This was at the crux of this year's planning. The location upgrade marks Pride as one of only 24 events held at Auditorium Shores, an iconic and important landmark in our city's history. That's a big deal.
It's also a big deal that now the parade will pour out of the festival, with hopes of merging the all-day event population into the group lining the streets to enjoy the nighttime parade. The parade lineup will be on display at the festival so people can vote on their favorite float prior to rollout. The route has been redesigned this year, as well (see map). The procession begins across the First Street bridge before turning onto Fourth, Austin's gay-bar central.
"Austin's gay community is a grateful bunch," explained Ceci Gratias, the membership chair of AGLCC. This is Texas, and even in 2008, gay people who travel in from less tolerant climes are happy just to participate in such pageantry and be able to say, "Yes, I'm gay, and I don't care who's Downtown on the sidelines watching." And that's kinda beautiful. Kinda 1950s. But, beautiful nonetheless.
"Traditionally, Prides get a bad rap," said DeLeon. "The gay community does not want to be identified with that party atmosphere. Austin [Pride] is definitely a benign, family-friendly event. We want to make sure both events, the festival and the parade, are accessible to everyone. And tasteful."
Tasteful? Pride? "And adult content," Gratias chimed in. "It needs to be educational. We want to make sure that if [a participant offers] adult content, there is a reason for it."
Granted, Austin Pride is a far cry from the Prides celebrated in San Francisco's Castro or Chicago's Boys Town, two world-renowned Pride celebrations teeming with adult content. Audiences do not blink at assless chaps, hairy chests, drag queens, or topless dykes on bikes. They wink at them or cheer them on. The freedom of sexuality is played out on the concrete. To participants and organizers of these larger, more established Pride parties, Austin's may seem tame, perhaps even a bit repressed. The point of Pride in many more established, urban gay communities is to represent a certain progressiveness. Some circles within these communities feel it is a given right, their mandate, and their responsibility to remove the stigma from sexuality and to express personal freedom as gay Americans, who still suffer outsider status in too many places around the globe. Normalizing or sanitizing the sexual aspects of queer culture is viewed as assimilation or even oppression.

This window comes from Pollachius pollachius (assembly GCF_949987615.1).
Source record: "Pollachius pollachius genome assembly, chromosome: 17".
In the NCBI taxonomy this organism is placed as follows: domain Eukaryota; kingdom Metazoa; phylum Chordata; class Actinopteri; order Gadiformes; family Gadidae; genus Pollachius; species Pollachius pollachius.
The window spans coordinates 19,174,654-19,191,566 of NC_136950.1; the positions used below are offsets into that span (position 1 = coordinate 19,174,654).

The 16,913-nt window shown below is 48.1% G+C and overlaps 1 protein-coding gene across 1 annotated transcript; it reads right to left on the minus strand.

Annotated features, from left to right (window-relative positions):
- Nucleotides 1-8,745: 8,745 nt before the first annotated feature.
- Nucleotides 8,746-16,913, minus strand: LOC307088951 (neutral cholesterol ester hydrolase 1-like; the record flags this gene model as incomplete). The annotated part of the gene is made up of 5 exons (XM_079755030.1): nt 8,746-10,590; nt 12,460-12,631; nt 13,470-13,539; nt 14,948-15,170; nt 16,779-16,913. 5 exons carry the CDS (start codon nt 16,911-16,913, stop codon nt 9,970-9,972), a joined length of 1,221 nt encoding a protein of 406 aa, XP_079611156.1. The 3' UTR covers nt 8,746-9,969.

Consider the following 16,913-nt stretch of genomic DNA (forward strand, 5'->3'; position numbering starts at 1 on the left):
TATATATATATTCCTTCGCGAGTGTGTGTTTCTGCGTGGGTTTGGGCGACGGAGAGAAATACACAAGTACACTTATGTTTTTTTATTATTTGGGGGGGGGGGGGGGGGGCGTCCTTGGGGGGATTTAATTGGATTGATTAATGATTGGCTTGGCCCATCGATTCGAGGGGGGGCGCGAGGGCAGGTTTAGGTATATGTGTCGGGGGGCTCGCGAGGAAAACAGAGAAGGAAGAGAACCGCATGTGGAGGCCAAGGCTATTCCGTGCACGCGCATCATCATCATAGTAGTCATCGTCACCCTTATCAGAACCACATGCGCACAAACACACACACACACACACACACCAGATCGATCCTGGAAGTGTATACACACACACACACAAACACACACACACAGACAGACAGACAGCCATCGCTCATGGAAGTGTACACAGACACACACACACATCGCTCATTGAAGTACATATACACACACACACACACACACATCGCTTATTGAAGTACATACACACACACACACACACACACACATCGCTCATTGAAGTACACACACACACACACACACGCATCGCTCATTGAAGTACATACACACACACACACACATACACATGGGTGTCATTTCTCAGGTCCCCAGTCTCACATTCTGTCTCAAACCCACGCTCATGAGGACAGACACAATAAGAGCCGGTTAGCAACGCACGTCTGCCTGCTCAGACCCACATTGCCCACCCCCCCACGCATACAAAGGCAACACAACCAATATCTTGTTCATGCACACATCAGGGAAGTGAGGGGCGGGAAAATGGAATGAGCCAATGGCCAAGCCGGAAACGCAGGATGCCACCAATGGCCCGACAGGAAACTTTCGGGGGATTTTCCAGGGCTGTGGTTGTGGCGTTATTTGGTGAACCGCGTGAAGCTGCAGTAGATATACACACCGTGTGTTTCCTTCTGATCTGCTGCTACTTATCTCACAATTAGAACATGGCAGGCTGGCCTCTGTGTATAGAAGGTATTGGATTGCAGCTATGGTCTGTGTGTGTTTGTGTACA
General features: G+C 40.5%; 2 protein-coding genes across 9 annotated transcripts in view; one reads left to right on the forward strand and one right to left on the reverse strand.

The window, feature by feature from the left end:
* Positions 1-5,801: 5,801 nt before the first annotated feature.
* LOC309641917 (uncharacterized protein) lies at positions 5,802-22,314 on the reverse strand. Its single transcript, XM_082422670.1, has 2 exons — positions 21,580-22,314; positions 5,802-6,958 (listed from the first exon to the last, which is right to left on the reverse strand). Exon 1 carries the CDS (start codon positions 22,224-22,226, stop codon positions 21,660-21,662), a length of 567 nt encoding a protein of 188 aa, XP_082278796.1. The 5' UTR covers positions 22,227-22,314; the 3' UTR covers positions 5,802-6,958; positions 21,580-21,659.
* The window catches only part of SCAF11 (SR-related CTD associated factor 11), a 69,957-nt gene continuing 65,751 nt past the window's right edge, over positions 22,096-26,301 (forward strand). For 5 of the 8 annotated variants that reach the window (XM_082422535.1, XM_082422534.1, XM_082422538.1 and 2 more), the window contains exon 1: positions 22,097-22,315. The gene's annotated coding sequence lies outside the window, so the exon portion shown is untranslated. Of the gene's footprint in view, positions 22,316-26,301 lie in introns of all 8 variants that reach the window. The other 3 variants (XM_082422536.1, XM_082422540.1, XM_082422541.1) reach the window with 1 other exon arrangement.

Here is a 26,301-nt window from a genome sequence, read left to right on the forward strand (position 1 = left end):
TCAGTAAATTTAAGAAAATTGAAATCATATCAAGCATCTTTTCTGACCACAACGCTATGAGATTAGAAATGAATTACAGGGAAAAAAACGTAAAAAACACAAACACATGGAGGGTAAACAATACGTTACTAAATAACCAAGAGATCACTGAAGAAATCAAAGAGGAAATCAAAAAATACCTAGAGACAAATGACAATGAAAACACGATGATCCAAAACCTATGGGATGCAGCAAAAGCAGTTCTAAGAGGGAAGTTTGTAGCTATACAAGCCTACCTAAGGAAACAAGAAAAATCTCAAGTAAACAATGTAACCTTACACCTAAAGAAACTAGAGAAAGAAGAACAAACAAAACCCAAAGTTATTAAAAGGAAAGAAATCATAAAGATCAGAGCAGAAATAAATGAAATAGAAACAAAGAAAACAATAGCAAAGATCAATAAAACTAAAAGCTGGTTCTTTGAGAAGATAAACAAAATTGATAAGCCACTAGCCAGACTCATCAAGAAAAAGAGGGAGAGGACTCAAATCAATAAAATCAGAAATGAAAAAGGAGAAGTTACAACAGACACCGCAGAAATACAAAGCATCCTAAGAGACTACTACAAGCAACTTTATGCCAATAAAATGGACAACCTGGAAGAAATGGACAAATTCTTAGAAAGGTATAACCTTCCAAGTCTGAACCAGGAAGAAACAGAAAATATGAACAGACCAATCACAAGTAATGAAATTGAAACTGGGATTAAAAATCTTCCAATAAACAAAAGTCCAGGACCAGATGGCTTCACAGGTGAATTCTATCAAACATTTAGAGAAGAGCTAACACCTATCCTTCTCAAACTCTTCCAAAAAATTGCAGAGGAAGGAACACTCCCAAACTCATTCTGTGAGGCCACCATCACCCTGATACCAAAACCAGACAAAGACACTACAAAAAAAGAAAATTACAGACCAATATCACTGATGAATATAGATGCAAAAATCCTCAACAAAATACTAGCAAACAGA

When we begin to duct tape the face of Pride, a "proud" celebration that is supposed to stand for freedom and bold self-expression, does the concept of Pride become a watered-down banner for mainstream absorption?
"Our biggest issue is [that we have] minors watching the parade," said Gratias. "We don't really need to express ourselves so outrageously. And it's not out of acceptability but rather out of respect for the families watching."
Certainly, there is honor in wishing to not alienate anyone. It is a glorious thing to see toddlers and kids hoisting signs that say, "I Love My Gay Aunt!!!" It is stirring to watch the members of Atticus Circle or PFLAG or other proud straight supporters walk alongside Austin's gay community. There is no dishonor in keeping it "tucked in" to invite and welcome all people.
Ultimately, it's about unity. The love that pours out of this unique, annual party bears the hope of making a safe space for gay people, for transgender people, for people of color, for straight people, for those reveling in the gray bath of sexual fluidity, in a sense, for everyone. It's an opportunity to flame the fans of self-expression, the inclusion of every being who seeks to be proud of being exactly who he or she is. To that, the mission of Austin Pride succeeds.
Whether this mission is perceived as watered-down for mass consumption or as a hearty welcome mat embracing the diversity of the human family, Austin Pride will roll out a new look this weekend, and we'll be the first to tell her she looks fabulous – even if we have to squint through the cracks to catch a flash of boob or hair-bears in assless chaps.
Then again, there are always the afterparties.